Conference today seeks to identify problems facing youths

June 23, 1994|By Alisa Samuels | Alisa Samuels,Sun Staff Writer

The Columbia Foundation today will sponsor a countywide conference on children and youth to identify problems facing that large segment of the county's population and to develop a plan of action.

Barbara K. Lawson, executive director for the independent foundation, said 240 people from various groups that work with young people have signed up for the free, one-day conference, which will take place from 9 a.m. to 4 p.m. at the Johns Hopkins Applied Physics Laboratory's Kossiakoff Center in North Laurel.

Representatives from the school system, health department, churches and synagogues, police department, juvenile services and some teen-agers themselves are among those expected to attend and express their concerns about the well-being of youngsters, Ms. Lawson said.

There was so much interest that organizers have started a waiting list for the conference, which has no set agenda and will have plenty of time for open discussion.

"Participants in the conference will identify the issues they're concerned about," Ms. Lawson said. "We want to hear from the community."

The conference is believed to be the first of its kind in more than 10 years, said Manus J. O'Donnell, director of the county's citizens services.

It grew out of a committee headed by school Superintendent Michael E. Hickey that convened a year ago to review the needs of the county's young people.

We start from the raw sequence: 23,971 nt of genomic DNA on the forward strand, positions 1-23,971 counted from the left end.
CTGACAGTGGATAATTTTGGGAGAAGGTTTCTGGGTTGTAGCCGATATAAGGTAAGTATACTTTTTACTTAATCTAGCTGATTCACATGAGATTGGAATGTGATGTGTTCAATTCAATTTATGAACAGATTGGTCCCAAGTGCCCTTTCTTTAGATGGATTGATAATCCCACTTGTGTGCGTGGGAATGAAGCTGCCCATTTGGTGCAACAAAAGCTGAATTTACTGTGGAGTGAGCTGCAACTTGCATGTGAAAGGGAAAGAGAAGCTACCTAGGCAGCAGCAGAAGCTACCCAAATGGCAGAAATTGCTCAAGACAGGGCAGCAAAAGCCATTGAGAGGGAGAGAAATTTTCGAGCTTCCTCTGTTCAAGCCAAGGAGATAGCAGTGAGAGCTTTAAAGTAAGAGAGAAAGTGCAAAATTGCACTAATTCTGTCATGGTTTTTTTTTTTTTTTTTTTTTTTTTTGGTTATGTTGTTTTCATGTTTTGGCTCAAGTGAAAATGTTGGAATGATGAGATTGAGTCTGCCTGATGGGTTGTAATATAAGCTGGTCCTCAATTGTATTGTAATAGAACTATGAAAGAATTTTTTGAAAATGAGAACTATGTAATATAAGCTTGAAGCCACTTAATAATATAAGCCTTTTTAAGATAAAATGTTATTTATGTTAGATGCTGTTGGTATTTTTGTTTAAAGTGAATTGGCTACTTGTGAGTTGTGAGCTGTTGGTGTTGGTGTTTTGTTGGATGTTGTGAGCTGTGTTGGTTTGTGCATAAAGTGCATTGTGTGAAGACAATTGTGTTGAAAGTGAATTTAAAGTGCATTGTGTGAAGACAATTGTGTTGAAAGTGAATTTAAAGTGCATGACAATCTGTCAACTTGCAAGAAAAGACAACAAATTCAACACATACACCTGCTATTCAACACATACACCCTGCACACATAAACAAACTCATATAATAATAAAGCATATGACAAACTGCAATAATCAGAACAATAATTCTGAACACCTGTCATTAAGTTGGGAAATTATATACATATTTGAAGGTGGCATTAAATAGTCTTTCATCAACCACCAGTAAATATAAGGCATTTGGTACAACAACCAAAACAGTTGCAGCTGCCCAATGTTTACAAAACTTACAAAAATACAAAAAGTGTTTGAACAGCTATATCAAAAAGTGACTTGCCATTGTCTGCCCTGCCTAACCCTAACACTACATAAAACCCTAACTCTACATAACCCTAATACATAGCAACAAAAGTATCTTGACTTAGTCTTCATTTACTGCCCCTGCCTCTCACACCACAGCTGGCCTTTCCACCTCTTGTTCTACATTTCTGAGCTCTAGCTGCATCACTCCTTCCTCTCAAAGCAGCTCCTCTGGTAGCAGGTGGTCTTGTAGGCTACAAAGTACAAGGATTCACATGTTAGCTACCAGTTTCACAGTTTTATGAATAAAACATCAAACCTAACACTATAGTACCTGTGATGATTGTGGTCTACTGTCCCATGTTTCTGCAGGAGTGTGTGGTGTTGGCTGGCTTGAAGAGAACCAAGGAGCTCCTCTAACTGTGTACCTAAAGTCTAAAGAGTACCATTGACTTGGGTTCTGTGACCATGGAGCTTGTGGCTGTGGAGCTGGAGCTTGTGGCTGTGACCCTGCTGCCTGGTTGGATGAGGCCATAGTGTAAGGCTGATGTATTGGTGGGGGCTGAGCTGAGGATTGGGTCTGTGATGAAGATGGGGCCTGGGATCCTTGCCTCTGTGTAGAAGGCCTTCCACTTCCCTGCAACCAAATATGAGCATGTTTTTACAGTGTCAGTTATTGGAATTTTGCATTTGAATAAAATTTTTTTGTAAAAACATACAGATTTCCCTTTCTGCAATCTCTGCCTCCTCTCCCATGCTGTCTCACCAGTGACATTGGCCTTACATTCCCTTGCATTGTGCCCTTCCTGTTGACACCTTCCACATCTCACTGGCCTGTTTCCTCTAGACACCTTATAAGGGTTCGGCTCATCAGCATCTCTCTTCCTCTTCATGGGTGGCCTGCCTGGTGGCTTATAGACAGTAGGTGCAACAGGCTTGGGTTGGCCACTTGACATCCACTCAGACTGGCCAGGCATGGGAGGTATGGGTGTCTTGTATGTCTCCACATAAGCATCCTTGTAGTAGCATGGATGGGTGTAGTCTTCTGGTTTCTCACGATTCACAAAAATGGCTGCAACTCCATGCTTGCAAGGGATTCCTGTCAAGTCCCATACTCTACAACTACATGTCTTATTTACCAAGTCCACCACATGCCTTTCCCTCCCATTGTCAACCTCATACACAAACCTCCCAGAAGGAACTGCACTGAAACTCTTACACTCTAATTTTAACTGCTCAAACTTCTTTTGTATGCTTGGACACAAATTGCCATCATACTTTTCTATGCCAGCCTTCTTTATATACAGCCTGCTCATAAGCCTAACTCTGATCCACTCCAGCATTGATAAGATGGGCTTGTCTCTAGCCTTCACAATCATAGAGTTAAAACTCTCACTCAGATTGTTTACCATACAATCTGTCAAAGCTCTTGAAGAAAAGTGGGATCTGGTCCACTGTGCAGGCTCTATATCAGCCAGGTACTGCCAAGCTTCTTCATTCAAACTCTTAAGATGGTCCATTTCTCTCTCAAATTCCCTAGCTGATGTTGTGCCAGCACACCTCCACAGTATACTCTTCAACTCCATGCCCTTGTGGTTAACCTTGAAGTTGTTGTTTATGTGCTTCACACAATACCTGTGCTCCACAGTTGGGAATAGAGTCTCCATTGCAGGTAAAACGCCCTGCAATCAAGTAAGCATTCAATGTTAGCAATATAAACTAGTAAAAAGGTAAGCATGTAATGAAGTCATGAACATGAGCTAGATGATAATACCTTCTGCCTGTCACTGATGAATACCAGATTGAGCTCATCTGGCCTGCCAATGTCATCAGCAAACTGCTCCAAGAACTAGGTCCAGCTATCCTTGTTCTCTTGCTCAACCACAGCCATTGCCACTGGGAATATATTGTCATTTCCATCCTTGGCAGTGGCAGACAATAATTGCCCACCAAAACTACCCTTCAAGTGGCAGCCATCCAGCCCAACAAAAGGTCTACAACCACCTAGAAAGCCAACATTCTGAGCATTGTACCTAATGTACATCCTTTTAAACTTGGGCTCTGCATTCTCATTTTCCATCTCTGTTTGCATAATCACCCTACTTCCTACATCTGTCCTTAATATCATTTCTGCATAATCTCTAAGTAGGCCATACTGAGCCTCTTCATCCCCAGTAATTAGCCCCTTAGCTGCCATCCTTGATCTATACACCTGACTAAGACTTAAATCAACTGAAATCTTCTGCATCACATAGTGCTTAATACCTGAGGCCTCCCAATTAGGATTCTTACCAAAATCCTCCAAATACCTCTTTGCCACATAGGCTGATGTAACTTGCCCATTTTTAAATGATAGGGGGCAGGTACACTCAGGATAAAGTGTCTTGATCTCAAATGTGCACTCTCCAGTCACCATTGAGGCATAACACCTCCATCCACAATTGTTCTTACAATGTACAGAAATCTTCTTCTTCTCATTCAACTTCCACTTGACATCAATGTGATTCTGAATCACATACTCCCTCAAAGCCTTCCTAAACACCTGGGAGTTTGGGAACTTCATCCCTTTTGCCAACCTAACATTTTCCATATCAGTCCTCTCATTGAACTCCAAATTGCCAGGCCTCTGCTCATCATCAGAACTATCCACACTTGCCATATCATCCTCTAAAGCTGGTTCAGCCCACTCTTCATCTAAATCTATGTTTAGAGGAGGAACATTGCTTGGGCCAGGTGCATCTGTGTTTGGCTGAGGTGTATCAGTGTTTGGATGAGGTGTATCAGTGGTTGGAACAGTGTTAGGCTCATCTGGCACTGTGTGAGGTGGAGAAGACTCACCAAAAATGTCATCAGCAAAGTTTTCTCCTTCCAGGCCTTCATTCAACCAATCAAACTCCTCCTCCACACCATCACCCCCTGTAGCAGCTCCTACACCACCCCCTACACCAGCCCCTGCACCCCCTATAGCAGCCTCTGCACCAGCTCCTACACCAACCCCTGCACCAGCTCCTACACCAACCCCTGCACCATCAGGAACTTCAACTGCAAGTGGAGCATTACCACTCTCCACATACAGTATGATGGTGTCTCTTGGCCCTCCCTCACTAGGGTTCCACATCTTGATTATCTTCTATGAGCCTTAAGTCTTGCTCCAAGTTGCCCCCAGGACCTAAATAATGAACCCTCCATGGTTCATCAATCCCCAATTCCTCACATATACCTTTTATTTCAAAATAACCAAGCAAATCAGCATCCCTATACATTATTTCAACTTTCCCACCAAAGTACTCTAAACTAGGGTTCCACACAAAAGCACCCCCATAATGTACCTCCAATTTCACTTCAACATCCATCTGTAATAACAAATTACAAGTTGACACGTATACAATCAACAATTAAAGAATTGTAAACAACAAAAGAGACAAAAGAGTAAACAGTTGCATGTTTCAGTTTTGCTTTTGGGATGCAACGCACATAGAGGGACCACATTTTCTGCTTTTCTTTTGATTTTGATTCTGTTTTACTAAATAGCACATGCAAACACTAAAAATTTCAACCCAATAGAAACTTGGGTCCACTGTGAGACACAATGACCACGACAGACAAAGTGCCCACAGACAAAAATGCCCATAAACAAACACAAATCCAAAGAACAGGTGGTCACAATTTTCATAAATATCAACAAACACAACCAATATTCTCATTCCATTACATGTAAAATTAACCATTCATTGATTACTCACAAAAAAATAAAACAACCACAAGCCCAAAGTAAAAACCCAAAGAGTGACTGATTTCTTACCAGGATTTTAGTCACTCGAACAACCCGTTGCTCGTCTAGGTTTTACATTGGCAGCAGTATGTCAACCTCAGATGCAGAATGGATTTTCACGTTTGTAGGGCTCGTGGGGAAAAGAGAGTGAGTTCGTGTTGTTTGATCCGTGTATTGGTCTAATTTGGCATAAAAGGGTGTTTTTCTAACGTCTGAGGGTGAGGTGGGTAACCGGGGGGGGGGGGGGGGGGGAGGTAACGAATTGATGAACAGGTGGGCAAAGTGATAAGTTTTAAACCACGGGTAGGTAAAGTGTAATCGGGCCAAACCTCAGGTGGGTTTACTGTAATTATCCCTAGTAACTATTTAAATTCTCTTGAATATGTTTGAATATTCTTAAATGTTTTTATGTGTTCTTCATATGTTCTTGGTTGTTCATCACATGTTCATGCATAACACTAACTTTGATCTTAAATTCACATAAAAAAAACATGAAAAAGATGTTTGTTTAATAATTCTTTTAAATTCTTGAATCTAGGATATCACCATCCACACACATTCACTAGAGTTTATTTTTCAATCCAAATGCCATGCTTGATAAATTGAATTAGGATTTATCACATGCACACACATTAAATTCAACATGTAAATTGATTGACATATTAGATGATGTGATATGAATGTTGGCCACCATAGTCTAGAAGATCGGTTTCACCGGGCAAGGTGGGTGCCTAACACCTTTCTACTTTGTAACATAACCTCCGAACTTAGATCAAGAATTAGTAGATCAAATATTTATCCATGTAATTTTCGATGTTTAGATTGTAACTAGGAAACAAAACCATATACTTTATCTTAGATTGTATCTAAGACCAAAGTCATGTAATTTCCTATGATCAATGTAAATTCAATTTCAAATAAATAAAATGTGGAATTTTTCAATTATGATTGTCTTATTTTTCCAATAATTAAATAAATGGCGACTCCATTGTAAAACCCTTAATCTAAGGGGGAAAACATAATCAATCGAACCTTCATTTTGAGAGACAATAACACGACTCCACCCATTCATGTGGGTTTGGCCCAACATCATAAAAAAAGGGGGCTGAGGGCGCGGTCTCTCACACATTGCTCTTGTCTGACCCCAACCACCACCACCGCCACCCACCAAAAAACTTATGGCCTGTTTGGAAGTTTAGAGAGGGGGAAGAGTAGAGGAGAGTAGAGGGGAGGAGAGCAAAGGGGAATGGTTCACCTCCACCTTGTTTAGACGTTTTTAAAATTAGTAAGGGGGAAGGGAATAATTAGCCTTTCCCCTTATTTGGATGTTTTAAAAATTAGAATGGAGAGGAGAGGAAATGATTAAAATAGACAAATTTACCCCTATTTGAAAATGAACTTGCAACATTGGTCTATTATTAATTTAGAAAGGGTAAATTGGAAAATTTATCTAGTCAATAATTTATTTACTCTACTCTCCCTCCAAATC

There are 52,514 county residents age 19 and under, according to 1990 data from the Maryland Department of State Planning. Also, 34,278 youngsters are enrolled in county public schools.

Despite the presence of a Teen Center in Columbia and another scheduled to open there this fall, local teen-agers often complain that there is little in the way of recreational activity for them, other than visiting the Columbia mall or hanging out with their friends.

Idleness can lead to serious trouble, said Assistant State's Attorney Bobbie Fine, the county's only juvenile prosecutor. She plans to make the increase in juvenile crime a topic at today's conference.

In 1989, Ms. Fine prosecuted 320 juvenile cases. That total rose to 558 in 1993. By May of this year, she already had prosecuted 356 cases, compared with 276 at the same time last May.

"My workload is out of balance," Ms. Fine said.

Juveniles have graduated from shoplifting to more serious crimes, such as robberies and sexual offenses, she said. Juveniles account for nearly 80 percent of the vehicles stolen in the county. Between 1993 and 1992, 2,008 vehicles were stolen.

Ms. Fine said that juvenile crimes usually occur after school or between 1 a.m and 5 a.m. when "these kids are supposed to be home."

Meanwhile, society pays the price, she said.

"Anytime we lock a kid up . . . it's costing the state, it's costing us citizens, at least $30,000 a year," Ms. Fine said.

To curtail juvenile crime, Ms. Fine said educational and vocational programs need to be established.

She is developing an educational program for first-time offenders who commit misdemeanors and are at risk of dropping out of school. If the youngsters complete the program, their nonviolent charges could be dropped.

Ms. Fine said she would like today's conference to open people's eyes. "Maybe parents will look a little closer in their own homes," she said.

Baltimore Sun Articles
Please note the green-lined linked article text has been applied commercially without any involvement from our newsroom editors, reporters or any other editorial staff.